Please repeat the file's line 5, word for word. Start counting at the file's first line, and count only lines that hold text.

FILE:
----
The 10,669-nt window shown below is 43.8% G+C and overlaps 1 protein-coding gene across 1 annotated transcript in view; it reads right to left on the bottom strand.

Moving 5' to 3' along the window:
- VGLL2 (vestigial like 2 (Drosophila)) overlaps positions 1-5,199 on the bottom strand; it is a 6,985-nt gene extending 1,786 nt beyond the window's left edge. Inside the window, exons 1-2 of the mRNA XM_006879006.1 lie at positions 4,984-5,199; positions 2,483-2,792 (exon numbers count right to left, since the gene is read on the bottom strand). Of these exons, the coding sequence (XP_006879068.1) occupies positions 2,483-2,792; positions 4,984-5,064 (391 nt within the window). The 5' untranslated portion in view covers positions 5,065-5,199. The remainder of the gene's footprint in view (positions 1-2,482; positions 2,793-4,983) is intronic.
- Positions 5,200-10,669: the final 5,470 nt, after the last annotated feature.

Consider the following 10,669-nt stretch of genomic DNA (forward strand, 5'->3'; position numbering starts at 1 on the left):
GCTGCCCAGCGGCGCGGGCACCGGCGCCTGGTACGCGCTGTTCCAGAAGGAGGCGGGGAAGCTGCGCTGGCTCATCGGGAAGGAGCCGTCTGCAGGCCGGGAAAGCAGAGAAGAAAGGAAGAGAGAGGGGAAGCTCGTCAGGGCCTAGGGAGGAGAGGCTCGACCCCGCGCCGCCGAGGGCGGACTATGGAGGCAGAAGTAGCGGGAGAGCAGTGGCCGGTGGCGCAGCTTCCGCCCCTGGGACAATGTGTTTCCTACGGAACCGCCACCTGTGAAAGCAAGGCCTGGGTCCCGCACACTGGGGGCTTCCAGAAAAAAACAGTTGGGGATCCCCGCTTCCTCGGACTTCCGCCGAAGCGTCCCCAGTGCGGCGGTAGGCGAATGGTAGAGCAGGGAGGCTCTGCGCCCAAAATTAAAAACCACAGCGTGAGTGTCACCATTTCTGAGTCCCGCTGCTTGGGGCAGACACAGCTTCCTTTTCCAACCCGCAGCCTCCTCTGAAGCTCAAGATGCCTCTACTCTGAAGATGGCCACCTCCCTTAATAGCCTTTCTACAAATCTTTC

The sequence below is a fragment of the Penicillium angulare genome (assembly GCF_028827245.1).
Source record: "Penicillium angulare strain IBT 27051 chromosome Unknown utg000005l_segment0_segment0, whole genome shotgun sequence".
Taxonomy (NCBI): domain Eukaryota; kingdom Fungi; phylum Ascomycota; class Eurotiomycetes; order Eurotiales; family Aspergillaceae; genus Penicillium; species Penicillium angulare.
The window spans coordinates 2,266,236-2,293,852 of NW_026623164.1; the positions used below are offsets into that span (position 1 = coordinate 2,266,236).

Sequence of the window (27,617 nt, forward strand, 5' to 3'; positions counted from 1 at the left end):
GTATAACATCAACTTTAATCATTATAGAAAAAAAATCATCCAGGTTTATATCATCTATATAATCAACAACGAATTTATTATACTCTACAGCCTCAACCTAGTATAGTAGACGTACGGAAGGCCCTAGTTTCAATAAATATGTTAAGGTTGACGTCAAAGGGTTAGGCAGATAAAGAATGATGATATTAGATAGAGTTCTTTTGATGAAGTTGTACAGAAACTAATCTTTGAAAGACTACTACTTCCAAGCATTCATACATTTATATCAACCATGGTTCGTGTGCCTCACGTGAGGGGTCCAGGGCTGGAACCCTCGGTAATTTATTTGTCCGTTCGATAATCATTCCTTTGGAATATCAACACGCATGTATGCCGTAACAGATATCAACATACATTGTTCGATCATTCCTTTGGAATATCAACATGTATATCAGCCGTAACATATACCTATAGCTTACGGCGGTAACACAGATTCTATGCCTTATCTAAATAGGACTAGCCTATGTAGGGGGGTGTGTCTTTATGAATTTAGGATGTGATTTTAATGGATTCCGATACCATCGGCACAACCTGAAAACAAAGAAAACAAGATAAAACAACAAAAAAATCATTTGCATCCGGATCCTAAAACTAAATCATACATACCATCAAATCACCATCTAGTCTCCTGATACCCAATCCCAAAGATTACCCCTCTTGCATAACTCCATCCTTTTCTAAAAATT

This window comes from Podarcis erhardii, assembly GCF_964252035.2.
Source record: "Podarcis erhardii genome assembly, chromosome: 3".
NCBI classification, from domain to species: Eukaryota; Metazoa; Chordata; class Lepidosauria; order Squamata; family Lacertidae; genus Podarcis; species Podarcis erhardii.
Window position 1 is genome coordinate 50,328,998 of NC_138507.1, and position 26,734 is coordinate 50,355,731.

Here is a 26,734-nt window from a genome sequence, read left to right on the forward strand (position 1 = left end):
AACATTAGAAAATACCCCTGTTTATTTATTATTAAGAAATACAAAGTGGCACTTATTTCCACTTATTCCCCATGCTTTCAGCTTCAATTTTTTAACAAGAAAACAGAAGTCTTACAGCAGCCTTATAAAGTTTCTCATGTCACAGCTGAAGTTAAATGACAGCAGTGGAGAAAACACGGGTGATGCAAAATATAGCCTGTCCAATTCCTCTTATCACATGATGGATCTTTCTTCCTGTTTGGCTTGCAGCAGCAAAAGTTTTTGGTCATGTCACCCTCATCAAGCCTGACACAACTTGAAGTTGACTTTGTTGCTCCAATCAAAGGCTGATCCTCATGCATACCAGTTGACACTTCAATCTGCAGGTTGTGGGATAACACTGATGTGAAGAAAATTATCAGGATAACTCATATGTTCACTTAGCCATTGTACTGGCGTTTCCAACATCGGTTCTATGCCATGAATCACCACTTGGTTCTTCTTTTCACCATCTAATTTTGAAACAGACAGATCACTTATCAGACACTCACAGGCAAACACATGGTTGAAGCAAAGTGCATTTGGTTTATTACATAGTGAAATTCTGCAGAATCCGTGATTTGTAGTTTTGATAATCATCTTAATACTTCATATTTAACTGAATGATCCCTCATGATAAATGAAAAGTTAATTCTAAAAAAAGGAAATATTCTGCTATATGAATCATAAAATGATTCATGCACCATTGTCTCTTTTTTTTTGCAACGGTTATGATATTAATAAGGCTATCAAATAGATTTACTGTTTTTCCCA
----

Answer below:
Consider the following 10,669-nt stretch of genomic DNA (forward strand, 5'->3'; position numbering starts at 1 on the left):